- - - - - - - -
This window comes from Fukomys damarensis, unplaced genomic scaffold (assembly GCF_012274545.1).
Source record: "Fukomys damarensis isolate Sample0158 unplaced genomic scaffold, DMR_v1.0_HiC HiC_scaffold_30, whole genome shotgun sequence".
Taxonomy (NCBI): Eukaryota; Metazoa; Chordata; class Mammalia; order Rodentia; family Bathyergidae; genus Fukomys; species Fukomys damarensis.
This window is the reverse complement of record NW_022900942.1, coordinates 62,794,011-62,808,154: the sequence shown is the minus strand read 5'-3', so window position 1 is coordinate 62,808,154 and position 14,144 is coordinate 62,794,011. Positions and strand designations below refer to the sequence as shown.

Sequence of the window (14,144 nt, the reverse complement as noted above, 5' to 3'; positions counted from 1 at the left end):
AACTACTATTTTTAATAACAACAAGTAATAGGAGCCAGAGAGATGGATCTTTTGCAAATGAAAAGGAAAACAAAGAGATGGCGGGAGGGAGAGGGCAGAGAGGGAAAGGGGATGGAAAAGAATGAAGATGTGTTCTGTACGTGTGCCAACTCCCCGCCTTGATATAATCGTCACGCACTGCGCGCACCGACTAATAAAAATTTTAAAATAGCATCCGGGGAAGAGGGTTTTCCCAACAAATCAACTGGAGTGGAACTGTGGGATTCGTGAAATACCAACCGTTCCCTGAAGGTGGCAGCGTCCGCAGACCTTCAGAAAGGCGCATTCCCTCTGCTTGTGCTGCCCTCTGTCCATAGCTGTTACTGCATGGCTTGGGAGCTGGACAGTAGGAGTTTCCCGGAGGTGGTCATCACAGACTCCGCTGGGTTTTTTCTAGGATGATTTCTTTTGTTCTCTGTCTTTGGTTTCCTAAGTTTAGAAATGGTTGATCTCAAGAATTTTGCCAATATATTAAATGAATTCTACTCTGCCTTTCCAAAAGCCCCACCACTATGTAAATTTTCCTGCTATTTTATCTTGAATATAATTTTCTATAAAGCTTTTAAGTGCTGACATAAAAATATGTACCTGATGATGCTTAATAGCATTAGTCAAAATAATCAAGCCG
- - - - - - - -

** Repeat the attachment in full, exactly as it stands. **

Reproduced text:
This window comes from Fukomys damarensis, unplaced genomic scaffold (assembly GCF_012274545.1).
Source record: "Fukomys damarensis isolate Sample0158 unplaced genomic scaffold, DMR_v1.0_HiC HiC_scaffold_30, whole genome shotgun sequence".
Taxonomy (NCBI): Eukaryota; Metazoa; Chordata; class Mammalia; order Rodentia; family Bathyergidae; genus Fukomys; species Fukomys damarensis.
This window is the reverse complement of record NW_022900942.1, coordinates 62,794,011-62,808,154: the sequence shown is the minus strand read 5'-3', so window position 1 is coordinate 62,808,154 and position 14,144 is coordinate 62,794,011. Positions and strand designations below refer to the sequence as shown.

Sequence of the window (14,144 nt, the reverse complement as noted above, 5' to 3'; positions counted from 1 at the left end):
AACTACTATTTTTAATAACAACAAGTAATAGGAGCCAGAGAGATGGATCTTTTGCAAATGAAAAGGAAAACAAAGAGATGGCGGGAGGGAGAGGGCAGAGAGGGAAAGGGGATGGAAAAGAATGAAGATGTGTTCTGTACGTGTGCCAACTCCCCGCCTTGATATAATCGTCACGCACTGCGCGCACCGACTAATAAAAATTTTAAAATAGCATCCGGGGAAGAGGGTTTTCCCAACAAATCAACTGGAGTGGAACTGTGGGATTCGTGAAATACCAACCGTTCCCTGAAGGTGGCAGCGTCCGCAGACCTTCAGAAAGGCGCATTCCCTCTGCTTGTGCTGCCCTCTGTCCATAGCTGTTACTGCATGGCTTGGGAGCTGGACAGTAGGAGTTTCCCGGAGGTGGTCATCACAGACTCCGCTGGGTTTTTTCTAGGATGATTTCTTTTGTTCTCTGTCTTTGGTTTCCTAAGTTTAGAAATGGTTGATCTCAAGAATTTTGCCAATATATTAAATGAATTCTACTCTGCCTTTCCAAAAGCCCCACCACTATGTAAATTTTCCTGCTATTTTATCTTGAATATAATTTTCTATAAAGCTTTTAAGTGCTGACATAAAAATATGTACCTGATGATGCTTAATAGCATTAGTCAAAATAATCAAGCCG